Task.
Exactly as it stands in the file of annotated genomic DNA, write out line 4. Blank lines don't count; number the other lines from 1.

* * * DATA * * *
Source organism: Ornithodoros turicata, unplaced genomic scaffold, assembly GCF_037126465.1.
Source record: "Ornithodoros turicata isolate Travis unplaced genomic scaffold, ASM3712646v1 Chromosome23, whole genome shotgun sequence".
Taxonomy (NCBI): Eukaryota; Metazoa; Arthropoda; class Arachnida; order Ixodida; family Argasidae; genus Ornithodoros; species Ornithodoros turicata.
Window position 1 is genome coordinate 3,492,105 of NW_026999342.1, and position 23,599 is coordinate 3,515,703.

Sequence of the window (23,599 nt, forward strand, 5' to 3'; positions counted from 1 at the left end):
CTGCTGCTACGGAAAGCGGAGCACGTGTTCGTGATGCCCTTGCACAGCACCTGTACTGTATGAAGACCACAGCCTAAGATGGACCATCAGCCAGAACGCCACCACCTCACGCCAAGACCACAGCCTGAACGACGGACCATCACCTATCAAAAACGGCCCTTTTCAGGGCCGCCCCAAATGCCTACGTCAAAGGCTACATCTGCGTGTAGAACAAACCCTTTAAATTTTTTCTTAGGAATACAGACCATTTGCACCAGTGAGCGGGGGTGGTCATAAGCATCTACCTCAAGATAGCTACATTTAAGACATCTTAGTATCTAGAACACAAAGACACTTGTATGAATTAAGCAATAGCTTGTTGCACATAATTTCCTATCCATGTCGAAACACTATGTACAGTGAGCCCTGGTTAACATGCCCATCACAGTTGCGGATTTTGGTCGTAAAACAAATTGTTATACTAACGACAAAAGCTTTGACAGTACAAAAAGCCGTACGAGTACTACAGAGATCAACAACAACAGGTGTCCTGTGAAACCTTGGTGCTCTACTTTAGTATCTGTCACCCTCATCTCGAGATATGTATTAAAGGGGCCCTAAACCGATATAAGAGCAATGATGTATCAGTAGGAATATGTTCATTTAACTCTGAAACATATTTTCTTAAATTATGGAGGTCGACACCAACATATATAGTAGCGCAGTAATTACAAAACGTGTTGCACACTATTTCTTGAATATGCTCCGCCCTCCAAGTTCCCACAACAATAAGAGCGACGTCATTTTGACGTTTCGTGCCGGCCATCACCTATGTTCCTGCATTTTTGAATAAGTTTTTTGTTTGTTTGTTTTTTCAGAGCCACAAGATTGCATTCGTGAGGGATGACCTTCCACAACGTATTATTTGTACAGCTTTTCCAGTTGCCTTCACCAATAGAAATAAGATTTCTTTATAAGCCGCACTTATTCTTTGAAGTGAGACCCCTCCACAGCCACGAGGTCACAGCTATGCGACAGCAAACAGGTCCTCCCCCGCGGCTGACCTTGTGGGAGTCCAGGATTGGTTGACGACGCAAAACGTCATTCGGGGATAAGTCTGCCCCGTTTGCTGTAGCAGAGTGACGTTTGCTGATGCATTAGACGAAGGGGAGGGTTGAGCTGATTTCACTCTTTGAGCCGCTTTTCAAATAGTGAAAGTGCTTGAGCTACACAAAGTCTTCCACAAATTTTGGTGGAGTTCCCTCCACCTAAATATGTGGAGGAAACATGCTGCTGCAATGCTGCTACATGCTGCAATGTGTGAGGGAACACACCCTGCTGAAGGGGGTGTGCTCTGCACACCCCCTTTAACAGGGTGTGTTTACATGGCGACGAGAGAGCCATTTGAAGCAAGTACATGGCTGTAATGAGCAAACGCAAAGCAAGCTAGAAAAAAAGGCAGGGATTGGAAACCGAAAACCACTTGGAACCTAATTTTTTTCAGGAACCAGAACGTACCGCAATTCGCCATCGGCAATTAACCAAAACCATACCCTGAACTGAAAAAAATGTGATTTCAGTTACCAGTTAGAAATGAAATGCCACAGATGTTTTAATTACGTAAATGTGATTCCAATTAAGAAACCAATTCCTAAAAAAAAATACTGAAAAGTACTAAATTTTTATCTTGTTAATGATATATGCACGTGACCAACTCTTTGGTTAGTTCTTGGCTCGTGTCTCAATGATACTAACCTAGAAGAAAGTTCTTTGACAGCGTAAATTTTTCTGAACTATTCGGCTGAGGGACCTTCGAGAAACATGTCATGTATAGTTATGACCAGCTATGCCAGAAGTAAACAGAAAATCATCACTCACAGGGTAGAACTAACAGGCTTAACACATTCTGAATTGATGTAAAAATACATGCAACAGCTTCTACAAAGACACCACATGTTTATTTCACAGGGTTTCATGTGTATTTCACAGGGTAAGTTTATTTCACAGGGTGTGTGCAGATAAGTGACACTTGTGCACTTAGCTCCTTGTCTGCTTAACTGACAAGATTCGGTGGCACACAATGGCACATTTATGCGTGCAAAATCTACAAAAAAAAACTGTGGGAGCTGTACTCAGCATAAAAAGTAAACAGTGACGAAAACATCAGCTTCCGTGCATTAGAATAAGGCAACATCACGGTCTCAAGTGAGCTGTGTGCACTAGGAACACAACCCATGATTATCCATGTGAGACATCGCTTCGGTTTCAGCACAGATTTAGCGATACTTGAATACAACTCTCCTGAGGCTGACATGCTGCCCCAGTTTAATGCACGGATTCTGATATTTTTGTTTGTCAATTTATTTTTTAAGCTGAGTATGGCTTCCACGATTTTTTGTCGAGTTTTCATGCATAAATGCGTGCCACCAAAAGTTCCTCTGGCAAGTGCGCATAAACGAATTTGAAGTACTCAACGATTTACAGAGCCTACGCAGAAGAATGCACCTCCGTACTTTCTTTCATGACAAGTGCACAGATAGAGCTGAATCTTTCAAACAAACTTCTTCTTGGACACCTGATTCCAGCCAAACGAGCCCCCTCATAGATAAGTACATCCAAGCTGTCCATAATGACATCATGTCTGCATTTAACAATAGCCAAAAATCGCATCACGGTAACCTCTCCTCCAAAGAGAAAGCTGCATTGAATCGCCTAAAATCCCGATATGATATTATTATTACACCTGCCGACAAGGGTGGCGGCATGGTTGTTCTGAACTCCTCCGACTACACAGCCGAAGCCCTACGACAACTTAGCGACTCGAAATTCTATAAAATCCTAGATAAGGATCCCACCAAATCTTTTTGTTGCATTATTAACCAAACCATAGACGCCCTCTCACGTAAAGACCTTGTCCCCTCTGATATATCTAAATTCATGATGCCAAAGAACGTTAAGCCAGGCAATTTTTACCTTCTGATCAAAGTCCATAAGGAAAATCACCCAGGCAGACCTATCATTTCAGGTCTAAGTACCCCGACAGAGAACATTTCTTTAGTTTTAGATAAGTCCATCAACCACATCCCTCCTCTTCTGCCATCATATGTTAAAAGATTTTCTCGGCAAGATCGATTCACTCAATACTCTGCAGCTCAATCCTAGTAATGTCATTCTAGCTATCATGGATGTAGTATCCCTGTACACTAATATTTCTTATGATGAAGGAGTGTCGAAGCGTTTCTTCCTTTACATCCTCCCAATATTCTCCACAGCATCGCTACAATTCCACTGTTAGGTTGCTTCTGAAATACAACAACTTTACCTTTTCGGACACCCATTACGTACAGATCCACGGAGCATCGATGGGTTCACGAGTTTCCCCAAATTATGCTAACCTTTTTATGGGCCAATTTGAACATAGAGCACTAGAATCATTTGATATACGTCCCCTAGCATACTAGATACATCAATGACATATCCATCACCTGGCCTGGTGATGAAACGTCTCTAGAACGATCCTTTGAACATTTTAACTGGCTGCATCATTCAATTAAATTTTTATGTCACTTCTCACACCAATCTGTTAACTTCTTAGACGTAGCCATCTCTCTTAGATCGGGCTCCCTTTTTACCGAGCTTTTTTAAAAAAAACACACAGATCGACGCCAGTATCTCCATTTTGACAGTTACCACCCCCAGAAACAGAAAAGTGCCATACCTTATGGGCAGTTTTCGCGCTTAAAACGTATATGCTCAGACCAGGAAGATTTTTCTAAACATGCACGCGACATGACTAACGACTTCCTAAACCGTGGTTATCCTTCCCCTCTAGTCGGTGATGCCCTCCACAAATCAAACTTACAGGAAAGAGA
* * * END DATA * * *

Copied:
Window position 1 is genome coordinate 3,492,105 of NW_026999342.1, and position 23,599 is coordinate 3,515,703.